For decades, health care practitioners have been telling patients to ice their injuries. But lately people are starting to hear a new message.
Based on mounting evidence that icing injuries can slow healing, some health care practitioners have done a 180-degree turn. In some cases, they're saying don't ice. In others, they're saying use heat instead. What's a person supposed to do with this conflicting advice?
The reason practitioners recommend icing at all is to control inflammation. This philosophy is at the heart of the debate.
The inflammatory response associated with tissue damage has been made out to be the enemy when it comes to rehabilitation. Actually, the inflammatory response is necessary to begin healing. From an evolutionary perspective this makes sense. Why would our bodies have developed a process that is unnecessary or damaging? You would expect that our inflammatory reaction would be fine-tuned to optimize healing.
While the inflammatory response might be perfect in some cases, it might be excessive in others. When there's a threat of infection, the inflammatory reaction should be robust as our white blood cells fight to ensure that bacteria don't get a foothold. However, the body seems to have trouble telling the difference between this situation and one where the threat of infection is low, such as when the skin is unbroken. The white blood cells that attack bacteria can also wage a small war on your own tissues in the area, which is why inflammation hurts. Given that before the discovery of antibiotics, infection was a more serious threat to life, perhaps this oversensitivity provided an evolutionary advantage by reducing the risk of infection, albeit at the expense of comfort and optimal healing times for minor injuries.
When to ice
When an injury is new, the skin is intact and the inflammatory reaction seems excessive and painful, I would recommend icing for just a few days. Three to five days is a good rule of thumb, but this acute period can vary depending on the severity of the injury. Icing won't eliminate the inflammatory reaction. It only mitigates it to some degree and provides pain relief by slowing the physiology of the nerve fibers and decreasing the activity of some white blood cells. Beyond limiting the potential for chronicity of symptoms, decreasing the pain serves to promote normal movement and function.
Another example where ice is warranted is a joint effusion — when the swelling is in the joint. A joint effusion makes the joint look large and swollen, usually with a feeling of fullness and loss of range of motion. In this situation, we know that prolonged inflammation causes damage. According to Toronto-based sport medicine specialist, Dr. Noor Amin, "some types of swelling can be toxic to the cartilage of the joint." In these cases, Amin suggests trying to diminish the swelling as quickly as possible by reducing painful activity, icing, elevating and compressing with a tensor bandage.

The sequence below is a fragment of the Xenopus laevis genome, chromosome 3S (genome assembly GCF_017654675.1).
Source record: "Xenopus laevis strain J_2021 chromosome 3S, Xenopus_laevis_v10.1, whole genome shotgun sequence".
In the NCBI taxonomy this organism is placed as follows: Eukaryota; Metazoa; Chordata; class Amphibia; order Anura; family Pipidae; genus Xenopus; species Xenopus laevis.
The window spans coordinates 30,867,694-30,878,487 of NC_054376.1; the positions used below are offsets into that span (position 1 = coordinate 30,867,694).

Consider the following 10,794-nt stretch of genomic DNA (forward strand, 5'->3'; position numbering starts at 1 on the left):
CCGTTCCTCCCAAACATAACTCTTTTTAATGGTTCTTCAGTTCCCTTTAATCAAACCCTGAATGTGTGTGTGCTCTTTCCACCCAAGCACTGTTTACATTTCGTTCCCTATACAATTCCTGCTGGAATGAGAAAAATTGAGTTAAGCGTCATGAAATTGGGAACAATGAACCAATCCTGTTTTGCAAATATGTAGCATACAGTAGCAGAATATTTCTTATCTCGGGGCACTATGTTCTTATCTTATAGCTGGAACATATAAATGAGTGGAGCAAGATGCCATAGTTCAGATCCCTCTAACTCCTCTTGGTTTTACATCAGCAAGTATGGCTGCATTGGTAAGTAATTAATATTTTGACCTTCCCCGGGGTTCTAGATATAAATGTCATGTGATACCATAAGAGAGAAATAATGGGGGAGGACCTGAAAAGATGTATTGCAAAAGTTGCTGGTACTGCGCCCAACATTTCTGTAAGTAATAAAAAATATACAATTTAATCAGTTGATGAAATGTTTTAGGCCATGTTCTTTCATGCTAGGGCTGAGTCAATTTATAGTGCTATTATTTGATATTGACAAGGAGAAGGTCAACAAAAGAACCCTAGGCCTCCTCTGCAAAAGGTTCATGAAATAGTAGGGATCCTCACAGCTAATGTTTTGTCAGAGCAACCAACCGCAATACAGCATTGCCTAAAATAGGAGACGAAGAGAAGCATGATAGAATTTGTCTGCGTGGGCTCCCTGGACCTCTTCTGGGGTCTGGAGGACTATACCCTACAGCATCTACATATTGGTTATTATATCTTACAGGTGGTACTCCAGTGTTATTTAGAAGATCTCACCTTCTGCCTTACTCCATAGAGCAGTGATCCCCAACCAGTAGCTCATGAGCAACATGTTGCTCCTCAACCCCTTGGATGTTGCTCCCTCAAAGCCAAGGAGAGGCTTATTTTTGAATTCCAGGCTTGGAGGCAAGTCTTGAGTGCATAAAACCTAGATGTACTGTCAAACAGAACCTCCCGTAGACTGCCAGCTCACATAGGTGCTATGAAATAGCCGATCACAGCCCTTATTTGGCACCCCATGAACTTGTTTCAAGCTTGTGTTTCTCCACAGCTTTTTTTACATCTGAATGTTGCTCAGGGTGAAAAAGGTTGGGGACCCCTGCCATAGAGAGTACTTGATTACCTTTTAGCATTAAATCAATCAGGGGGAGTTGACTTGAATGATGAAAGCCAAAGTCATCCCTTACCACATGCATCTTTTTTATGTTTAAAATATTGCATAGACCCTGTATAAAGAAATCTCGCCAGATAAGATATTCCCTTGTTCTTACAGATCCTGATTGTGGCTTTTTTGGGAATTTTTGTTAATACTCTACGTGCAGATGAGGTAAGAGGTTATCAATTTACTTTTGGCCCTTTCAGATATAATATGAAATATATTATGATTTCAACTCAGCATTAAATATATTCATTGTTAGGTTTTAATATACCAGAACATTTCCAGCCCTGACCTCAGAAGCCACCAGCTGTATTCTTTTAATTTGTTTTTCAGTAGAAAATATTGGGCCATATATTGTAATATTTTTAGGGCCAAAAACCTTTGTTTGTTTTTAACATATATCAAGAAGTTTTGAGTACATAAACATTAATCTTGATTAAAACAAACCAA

When to use heat instead
Inflammation is at its peak in the early stages of healing. Depending on your stage of healing, your injury might be inflammatory or it might be more mechanical, meaning the physical stress on a tissue causes the pain, rather than the chemical irritants of the inflammatory process.
New injuries, like ligament sprains and muscle tears, that are hot, swollen, red and ache at rest are more inflammatory. As time passes and the injury becomes more chronic, inflammation becomes less of an issue. Much of the time, when we see a case of tennis elbow or plantar fasciitis in the clinic, the injury has been around for months and the inflammatory stage has long since passed. In these cases, icing does little to promote healing. It may provide some pain relief, but the trade-off is a decrease in circulation and some metabolic processes that are good for healing. (However, if you overdo an activity during this phase, the injury can become inflamed temporarily. Icing once or twice might help just as it did in the acute phase, but overall, icing isn't the optimal strategy for chronic injuries.)
If your injury is more than a few days old and you've done a good job of protecting the injury with relative rest, the inflammatory stage has likely passed. The injury may continue to be painful with movement, but the pain at rest will have diminished. There will be less redness and swelling. In this stage, heat application is more appropriate. Heat improves circulation and tissue extensibility and helps prepare the tissue for your rehabilitation exercises.
The best way to ice
If you do apply a cold compress, be careful not to freeze the skin. Frostbite happens more often than you'd think and will only make matters worse. For safety, use a thin towel or a pillowcase as a barrier between the cold compress and the skin. To ensure maximum therapeutic effect, apply the compress for 10 to 20 minutes at a time, approximately once hourly, checking the skin regularly. This can be performed throughout the acute phase. Four or five times a day should be sufficient.
When in doubt about the best treatment, consult your physiotherapist or health provider for more information on how to treat your specific injury.
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Justin Vanderleest is a Toronto-based physiotherapist at Athlete's Care and LiveActive Sport Medicine. He has a Master's of Clinical Science in Advanced Orthopaedics and Manipulation from the University of Western Ontario. He is a Fellow of the Canadian Academy of Manipulative Physical Therapists. An elite squash player and former national champion sprint canoeist, Vanderleest has developed special interests in training programs and injury prevention. You can follow him on Twitter @JDvanderLeest